The first studio/location strobe with built-in receivers for wireless TTL control of Canon or Nikon systems, the Indra 360 also houses Phottix’s own Odin system of wireless flash triggers. What wows us is the included Li-ion rechargeable battery that delivers up to 300 full-power pops per charge. Its maximum output is plenty for most uses, and it’s compatible with DSLR flash features such as high-speed syncing to 1/8000 sec, second curtain syncing, flash exposure lock, flash exposure bracketing, and more.
This flip flash bracket quickly and easily repositions a mounted flash above the lens when you reorient your camera from horizontal to vertical. Unlike other brackets with a similar feature, the Boomerang is light—1 pound—and compact though well constructed, making it more convenient to use than its rivals. It provides full access to most bottom-located camera battery compartments, the hex key used to attach the bracket is held by a magnet within the bracket itself, horizontal and vertical orientations are click-stopped for instant positioning, and it’s available in five upbeat colors to make the bracket less intimidating to portrait subjects.
As the first consumer camera to include an APS-C-sized back-side illuminated imaging sensor, the NX1 breaks new technological ground. In our test lab, that translates into a Low or better noise score all the way up to ISO 3200. It will also let you capture bursts at up to 15 fps with continuous AF tracking for up to 70 JPEGs or 25 RAW frames before the buffer fills. Video enthusiasts should note that it can also capture 4K video at either the DCI standard resolution of 4096×2160 or the UHD standard of 3840×2160.
One of the best lenses we’ve ever tested, this full-framer was described by one editor as “over-the-top extraordinary.” Its Excellent-range SQF numbers topped the comparable 24mm f/1.4s of Canon, Nikon, and Rokinon. At f/2, this was true even at magnifications up to 20×24 inches, an unparalleled feat. Distortion and edge vignetting control were also leading, with the one exception of the Nikon 24mm f/1.4, which beat it by a half-stop.
Capitalizing on the success of the 7R, Sony’s sophomore release of this interchangeable-lens compact camera integrates the first ever back-side illuminated full-frame sensor into an ILC. Improving upon its predecessor, the II has a redesigned shutter mechanism that reduces vibration and adds five-axis image stabilization. And with its 42MP output and ISOs ranging from 50 to 102,400, we were impressed with the resolution, color accuracy, and overall image quality of this tiny but powerful game-changer.
Marking the first non-smartphone consumer camera to include a stacked sensor, which merges the imaging sensor with processing and DRAM memory in one big pile of silicon wonderfulness, the RX100 IV packs a lot of capabilities into a compact camera. It includes a pop-up OLED EVF and a fast 24–70mm (equivalent) zoom lens with optical stabilization, and it delivers very nice stills that can be ported over to your smartphone through Wi-Fi. More impressive is that this small camera can capture 4K video at 3840×2160, or 1920×1080 video in slow motion down to 40 times slower than real time.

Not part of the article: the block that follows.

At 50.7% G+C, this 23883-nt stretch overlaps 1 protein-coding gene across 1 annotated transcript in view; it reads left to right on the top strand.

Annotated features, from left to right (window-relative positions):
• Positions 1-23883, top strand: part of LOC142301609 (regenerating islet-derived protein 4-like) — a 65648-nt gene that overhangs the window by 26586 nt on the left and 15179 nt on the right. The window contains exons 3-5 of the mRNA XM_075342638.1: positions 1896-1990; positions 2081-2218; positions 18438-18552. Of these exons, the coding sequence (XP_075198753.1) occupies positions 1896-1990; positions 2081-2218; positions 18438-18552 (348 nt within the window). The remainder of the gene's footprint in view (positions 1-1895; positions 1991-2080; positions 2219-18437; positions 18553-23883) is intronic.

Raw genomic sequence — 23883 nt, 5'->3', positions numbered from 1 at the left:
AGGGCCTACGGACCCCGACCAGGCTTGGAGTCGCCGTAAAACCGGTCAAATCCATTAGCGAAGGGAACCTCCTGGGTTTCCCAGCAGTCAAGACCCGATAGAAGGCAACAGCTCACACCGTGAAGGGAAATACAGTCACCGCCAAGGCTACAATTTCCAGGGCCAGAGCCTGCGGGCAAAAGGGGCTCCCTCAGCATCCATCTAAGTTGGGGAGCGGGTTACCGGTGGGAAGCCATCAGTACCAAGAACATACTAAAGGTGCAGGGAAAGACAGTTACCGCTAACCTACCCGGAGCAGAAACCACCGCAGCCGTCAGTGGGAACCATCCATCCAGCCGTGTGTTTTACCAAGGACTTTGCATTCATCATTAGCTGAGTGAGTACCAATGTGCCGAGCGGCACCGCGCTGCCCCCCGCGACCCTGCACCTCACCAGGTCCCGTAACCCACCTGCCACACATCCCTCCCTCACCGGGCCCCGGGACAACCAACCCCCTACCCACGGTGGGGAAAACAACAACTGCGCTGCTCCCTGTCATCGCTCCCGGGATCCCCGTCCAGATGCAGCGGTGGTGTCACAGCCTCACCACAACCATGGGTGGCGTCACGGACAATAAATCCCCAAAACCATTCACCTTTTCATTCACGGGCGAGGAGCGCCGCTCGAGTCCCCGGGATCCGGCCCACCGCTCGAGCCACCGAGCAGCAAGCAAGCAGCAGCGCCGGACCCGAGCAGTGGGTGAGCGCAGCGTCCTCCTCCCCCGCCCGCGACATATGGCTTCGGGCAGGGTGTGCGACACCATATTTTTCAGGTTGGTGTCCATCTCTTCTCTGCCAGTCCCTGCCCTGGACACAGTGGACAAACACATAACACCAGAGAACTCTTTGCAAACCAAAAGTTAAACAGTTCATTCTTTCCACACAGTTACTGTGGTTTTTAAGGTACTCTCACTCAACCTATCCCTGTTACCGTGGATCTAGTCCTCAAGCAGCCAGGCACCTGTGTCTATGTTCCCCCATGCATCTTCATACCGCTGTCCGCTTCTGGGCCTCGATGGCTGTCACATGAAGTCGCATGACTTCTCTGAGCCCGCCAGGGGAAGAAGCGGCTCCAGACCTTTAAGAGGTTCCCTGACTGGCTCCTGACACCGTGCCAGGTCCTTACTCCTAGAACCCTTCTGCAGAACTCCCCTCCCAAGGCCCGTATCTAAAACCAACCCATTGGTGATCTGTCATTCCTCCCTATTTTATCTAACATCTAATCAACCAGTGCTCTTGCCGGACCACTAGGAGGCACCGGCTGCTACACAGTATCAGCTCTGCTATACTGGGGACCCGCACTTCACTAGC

This full-frame, fast prime lens, with Tamron’s SP (super performance) pro optics, close focusing to 7.75 inches, and maximum magnification of 1:2.31, is the best in its class. Our tests (page 84) of its Vibration Compensation system showed an average of 2.66 extra stops of sharpness—a great result. And all these features come at a price that is shockingly low.
This bag is cleverly built for all of those photographers who carry a wide-angle zoom, a standard zoom, and a 70–200mm lens mounted to a camera. The mirrorless version has space for an Apple iPad mini, and the DSLR pack has space for an iPad.
With its center port closed, this Omega (shown below in its case)works like any typical diffusion-style reflector. But remove the center pane and you can shoot straight through the reflector to make your portrait possibilities grow exponentially. You can, for example, backlight a portrait subject, creating a halo around the hair, while softly illuminating your subject’s face with the same (bounced) light source while avoiding flare. It works equally well with strobes or natural light. Once you get the relative distances down, the fun begins.
Anyone who has struggled to set up or break down a softbox will immediately appreciate the QuadraPop. This 28×38-incher goes from folded to usable and back in seconds. A light stand bracket, zippered case, two diffusion panels, and a cold shoe for shoe-mount flashes are also in the box. What we liked best, though, was its weight. At 2.5 pounds, the QuadraPop is light enough for you to handhold with a speedlight, no assistant required.
Plenty of new drones came out this year, but most are either very expensive or not built to last. This more accessibly priced drone from Yuneec is easy to fly and has an advanced 4K 30-fps video camera on a gimbal to keep your images stabilized. The controller is advanced, too, but is also easy to figure out and has a built-in screen. Not flying? There’s a hand grip so you can use the camera without the drone.
All the lenses in Zeiss’s more affordable Milvus line have a robust metal barrel and are optimized for high-res cameras—including those that shoot 6K video. The 85mm showed excellent SQF results on our bench—a result slightly sharper than the classic Zeiss Planar 85mm f/1.4 lens—and is practically distortion-free. Plus its cost falls between Zeiss Otus at $4,490 and the older classic at $1,083.
One of the most luxurious lenses Sony has made yet in the FE mount, this 35mm boasts a nine-bladed aperture for lovely circular bokeh, a minimum focusing distance of 11.8 inches, rugged construction with dust and moisture resistance, and an aperture ring that can be used with or without click stops. Though it doesn’t use mechanical helicals for manual focus, we appreciated the near-instant responsiveness of the wide focusing ring.
Each year we scope out, test, and try all the stuff that you need to make your best pictures. Then we gather everything up and begin the difficult process of deciding which new tools are the biggest help to photographers. After weeks of campaigning and arguing, we come up with the POP Awards: Photography’s Outstanding Products. Here are 2015’s winners.